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Do Consumer Price Subsidies Really Improve Nutrition?

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  • Robert T. Jensen
  • Nolan H. Miller

Abstract

Many developing countries use food-price subsidies or price controls to improve the nutrition of the poor. However, subsidizing goods on which households spend a high proportion of their budget can create large wealth effects. Consumers may then substitute towards foods with higher non-nutritional attributes (e.g., taste), but lower nutritional content per unit of currency, weakening or perhaps even reversing the intended impact of the subsidy. We analyze data from a randomized program of large price subsidies for poor households in two provinces of China and find no evidence that the subsidies improved nutrition. In fact, it may have had a negative impact for some households.

Suggested Citation

  • Robert T. Jensen & Nolan H. Miller, 2010. "Do Consumer Price Subsidies Really Improve Nutrition?," NBER Working Papers 16102, National Bureau of Economic Research, Inc.
  • Handle: RePEc:nbr:nberwo:16102
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    References listed on IDEAS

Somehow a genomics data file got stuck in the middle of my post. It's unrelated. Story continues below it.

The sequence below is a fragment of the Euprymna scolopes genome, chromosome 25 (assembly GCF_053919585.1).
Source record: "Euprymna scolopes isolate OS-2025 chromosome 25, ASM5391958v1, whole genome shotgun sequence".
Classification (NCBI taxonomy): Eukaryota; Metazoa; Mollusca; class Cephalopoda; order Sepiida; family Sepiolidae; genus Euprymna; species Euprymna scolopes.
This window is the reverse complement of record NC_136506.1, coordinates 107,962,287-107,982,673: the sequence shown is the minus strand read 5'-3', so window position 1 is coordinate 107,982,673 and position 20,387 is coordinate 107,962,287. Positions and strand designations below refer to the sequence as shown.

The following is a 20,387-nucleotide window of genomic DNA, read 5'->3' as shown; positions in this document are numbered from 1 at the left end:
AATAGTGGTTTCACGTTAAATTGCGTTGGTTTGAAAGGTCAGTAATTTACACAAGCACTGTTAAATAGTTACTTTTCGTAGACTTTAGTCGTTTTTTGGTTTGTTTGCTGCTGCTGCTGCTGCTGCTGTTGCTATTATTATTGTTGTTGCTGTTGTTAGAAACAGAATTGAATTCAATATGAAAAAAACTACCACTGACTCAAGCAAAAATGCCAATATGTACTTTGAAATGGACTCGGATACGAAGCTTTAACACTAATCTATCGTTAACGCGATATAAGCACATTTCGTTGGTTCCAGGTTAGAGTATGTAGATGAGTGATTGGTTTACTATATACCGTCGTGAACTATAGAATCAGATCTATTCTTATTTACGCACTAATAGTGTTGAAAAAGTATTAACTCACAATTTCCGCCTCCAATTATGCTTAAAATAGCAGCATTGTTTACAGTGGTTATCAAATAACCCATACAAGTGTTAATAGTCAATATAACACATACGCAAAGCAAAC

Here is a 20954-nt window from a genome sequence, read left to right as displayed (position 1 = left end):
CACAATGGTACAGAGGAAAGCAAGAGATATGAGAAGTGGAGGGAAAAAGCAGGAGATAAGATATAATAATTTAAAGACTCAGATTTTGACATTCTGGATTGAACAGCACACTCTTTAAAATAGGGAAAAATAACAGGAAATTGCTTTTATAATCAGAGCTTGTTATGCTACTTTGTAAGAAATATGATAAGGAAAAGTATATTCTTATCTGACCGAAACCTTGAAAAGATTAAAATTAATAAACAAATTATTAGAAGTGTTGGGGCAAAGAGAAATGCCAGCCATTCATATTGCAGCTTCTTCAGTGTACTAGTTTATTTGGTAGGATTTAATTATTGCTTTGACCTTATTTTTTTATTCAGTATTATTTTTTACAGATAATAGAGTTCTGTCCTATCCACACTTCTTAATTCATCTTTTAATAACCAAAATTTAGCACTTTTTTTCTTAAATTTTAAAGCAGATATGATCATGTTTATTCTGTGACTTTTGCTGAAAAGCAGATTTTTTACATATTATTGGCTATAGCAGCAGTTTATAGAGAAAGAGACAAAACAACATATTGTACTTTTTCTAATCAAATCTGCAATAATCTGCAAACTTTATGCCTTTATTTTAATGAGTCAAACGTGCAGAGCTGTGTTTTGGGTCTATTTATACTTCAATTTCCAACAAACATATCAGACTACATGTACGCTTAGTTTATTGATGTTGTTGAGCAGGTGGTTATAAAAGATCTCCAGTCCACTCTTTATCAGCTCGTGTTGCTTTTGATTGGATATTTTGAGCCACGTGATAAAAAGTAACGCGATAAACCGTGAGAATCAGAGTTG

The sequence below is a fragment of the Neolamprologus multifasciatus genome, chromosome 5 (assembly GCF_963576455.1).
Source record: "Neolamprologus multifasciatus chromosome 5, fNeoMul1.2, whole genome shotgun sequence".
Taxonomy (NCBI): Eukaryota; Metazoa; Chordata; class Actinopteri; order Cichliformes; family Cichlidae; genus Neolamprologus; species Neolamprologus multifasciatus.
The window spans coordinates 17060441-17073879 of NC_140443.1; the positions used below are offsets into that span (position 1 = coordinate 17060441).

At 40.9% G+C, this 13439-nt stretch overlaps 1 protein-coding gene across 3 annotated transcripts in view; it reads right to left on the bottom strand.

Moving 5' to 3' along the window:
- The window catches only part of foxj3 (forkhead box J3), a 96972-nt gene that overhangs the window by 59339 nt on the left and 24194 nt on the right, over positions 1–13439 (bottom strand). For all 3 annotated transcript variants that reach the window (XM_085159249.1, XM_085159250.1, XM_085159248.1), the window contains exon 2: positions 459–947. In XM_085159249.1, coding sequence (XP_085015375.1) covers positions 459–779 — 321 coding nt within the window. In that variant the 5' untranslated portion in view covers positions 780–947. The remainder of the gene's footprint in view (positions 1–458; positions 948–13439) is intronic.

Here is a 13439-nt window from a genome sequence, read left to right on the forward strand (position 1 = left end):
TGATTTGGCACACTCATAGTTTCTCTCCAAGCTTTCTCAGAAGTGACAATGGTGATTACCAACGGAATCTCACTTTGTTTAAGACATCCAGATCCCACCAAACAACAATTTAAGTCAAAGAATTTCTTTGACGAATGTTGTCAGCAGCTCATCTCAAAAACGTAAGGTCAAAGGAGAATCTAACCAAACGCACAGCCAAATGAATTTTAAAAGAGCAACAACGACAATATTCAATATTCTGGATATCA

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    Cited by:

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    4. Kelkar, Vijay & Shah, Ajay, 2011. "Indian social democracy: The resource perspective," Working Papers 11/82, National Institute of Public Finance and Policy.

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    More about this item

    JEL classification:

    • I38 - Health, Education, and Welfare - - Welfare, Well-Being, and Poverty - - - Government Programs; Provision and Effects of Welfare Programs
    • O12 - Economic Development, Innovation, Technological Change, and Growth - - Economic Development - - - Microeconomic Analyses of Economic Development
    • Q18 - Agricultural and Natural Resource Economics; Environmental and Ecological Economics - - Agriculture - - - Agricultural Policy; Food Policy

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